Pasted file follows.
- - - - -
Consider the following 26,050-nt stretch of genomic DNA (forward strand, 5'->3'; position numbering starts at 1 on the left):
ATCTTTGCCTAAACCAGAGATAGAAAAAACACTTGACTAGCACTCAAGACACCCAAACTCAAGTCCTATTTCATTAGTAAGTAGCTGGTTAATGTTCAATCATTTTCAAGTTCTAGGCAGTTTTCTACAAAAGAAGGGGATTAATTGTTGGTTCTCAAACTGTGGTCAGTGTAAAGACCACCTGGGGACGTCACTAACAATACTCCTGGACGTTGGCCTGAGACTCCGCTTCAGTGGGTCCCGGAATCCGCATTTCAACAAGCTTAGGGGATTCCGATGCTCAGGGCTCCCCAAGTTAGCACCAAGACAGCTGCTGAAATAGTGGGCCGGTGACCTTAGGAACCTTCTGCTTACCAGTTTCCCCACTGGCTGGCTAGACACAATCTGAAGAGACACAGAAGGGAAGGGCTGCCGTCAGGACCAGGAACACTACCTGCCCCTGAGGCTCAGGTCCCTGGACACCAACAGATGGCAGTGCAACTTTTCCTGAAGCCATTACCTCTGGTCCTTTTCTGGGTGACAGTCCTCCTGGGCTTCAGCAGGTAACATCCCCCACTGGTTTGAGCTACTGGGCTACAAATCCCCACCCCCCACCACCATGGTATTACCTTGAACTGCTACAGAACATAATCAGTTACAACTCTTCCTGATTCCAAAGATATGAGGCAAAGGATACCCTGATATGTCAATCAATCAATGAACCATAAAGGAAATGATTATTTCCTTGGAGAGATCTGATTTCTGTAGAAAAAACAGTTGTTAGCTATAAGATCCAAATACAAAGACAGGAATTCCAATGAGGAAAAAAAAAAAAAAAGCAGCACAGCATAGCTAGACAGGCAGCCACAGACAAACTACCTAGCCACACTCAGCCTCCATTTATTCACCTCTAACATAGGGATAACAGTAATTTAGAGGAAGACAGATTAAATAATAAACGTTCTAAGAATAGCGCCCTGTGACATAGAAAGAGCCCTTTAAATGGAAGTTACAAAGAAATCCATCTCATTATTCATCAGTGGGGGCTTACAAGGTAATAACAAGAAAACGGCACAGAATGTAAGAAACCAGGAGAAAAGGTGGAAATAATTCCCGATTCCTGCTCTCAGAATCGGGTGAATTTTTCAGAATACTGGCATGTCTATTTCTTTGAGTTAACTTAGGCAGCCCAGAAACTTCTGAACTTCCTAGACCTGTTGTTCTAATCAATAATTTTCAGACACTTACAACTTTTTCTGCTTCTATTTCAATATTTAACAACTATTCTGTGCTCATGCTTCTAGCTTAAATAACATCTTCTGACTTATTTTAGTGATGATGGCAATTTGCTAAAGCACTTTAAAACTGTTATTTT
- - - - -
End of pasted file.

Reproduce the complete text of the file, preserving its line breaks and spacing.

Consider the following 26,050-nt stretch of genomic DNA (forward strand, 5'->3'; position numbering starts at 1 on the left):
ATCTTTGCCTAAACCAGAGATAGAAAAAACACTTGACTAGCACTCAAGACACCCAAACTCAAGTCCTATTTCATTAGTAAGTAGCTGGTTAATGTTCAATCATTTTCAAGTTCTAGGCAGTTTTCTACAAAAGAAGGGGATTAATTGTTGGTTCTCAAACTGTGGTCAGTGTAAAGACCACCTGGGGACGTCACTAACAATACTCCTGGACGTTGGCCTGAGACTCCGCTTCAGTGGGTCCCGGAATCCGCATTTCAACAAGCTTAGGGGATTCCGATGCTCAGGGCTCCCCAAGTTAGCACCAAGACAGCTGCTGAAATAGTGGGCCGGTGACCTTAGGAACCTTCTGCTTACCAGTTTCCCCACTGGCTGGCTAGACACAATCTGAAGAGACACAGAAGGGAAGGGCTGCCGTCAGGACCAGGAACACTACCTGCCCCTGAGGCTCAGGTCCCTGGACACCAACAGATGGCAGTGCAACTTTTCCTGAAGCCATTACCTCTGGTCCTTTTCTGGGTGACAGTCCTCCTGGGCTTCAGCAGGTAACATCCCCCACTGGTTTGAGCTACTGGGCTACAAATCCCCACCCCCCACCACCATGGTATTACCTTGAACTGCTACAGAACATAATCAGTTACAACTCTTCCTGATTCCAAAGATATGAGGCAAAGGATACCCTGATATGTCAATCAATCAATGAACCATAAAGGAAATGATTATTTCCTTGGAGAGATCTGATTTCTGTAGAAAAAACAGTTGTTAGCTATAAGATCCAAATACAAAGACAGGAATTCCAATGAGGAAAAAAAAAAAAAAAGCAGCACAGCATAGCTAGACAGGCAGCCACAGACAAACTACCTAGCCACACTCAGCCTCCATTTATTCACCTCTAACATAGGGATAACAGTAATTTAGAGGAAGACAGATTAAATAATAAACGTTCTAAGAATAGCGCCCTGTGACATAGAAAGAGCCCTTTAAATGGAAGTTACAAAGAAATCCATCTCATTATTCATCAGTGGGGGCTTACAAGGTAATAACAAGAAAACGGCACAGAATGTAAGAAACCAGGAGAAAAGGTGGAAATAATTCCCGATTCCTGCTCTCAGAATCGGGTGAATTTTTCAGAATACTGGCATGTCTATTTCTTTGAGTTAACTTAGGCAGCCCAGAAACTTCTGAACTTCCTAGACCTGTTGTTCTAATCAATAATTTTCAGACACTTACAACTTTTTCTGCTTCTATTTCAATATTTAACAACTATTCTGTGCTCATGCTTCTAGCTTAAATAACATCTTCTGACTTATTTTAGTGATGATGGCAATTTGCTAAAGCACTTTAAAACTGTTATTTT